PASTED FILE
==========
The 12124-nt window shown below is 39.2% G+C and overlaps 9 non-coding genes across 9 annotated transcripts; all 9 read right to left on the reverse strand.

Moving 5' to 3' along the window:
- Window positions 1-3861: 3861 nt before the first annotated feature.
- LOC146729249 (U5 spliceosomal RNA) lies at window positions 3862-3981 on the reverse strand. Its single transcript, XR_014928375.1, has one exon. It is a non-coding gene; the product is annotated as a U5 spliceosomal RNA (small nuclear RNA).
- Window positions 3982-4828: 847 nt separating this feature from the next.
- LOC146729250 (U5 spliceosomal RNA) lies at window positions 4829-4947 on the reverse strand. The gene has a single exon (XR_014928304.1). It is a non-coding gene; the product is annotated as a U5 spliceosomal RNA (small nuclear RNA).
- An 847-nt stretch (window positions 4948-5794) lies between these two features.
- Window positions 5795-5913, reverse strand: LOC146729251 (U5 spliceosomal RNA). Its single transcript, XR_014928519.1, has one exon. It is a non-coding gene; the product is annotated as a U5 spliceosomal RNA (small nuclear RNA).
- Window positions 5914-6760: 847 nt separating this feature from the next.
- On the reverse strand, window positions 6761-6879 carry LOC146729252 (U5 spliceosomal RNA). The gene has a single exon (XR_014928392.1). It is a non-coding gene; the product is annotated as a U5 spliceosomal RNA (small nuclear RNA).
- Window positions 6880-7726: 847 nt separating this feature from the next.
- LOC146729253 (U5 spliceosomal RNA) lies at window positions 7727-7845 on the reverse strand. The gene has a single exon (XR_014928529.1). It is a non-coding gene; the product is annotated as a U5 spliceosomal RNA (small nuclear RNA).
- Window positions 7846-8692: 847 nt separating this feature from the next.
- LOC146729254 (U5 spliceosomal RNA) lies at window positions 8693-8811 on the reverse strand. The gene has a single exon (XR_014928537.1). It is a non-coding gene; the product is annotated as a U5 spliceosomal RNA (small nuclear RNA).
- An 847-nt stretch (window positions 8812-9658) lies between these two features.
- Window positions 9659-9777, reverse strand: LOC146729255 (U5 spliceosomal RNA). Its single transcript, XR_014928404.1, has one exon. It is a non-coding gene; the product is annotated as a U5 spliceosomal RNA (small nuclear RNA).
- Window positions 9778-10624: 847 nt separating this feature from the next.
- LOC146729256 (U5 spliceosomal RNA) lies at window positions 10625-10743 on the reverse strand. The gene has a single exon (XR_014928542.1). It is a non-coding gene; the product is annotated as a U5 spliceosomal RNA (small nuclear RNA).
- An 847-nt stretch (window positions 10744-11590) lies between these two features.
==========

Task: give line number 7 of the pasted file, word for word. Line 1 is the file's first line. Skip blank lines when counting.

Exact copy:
- An 847-nt stretch (window positions 4948-5794) lies between these two features.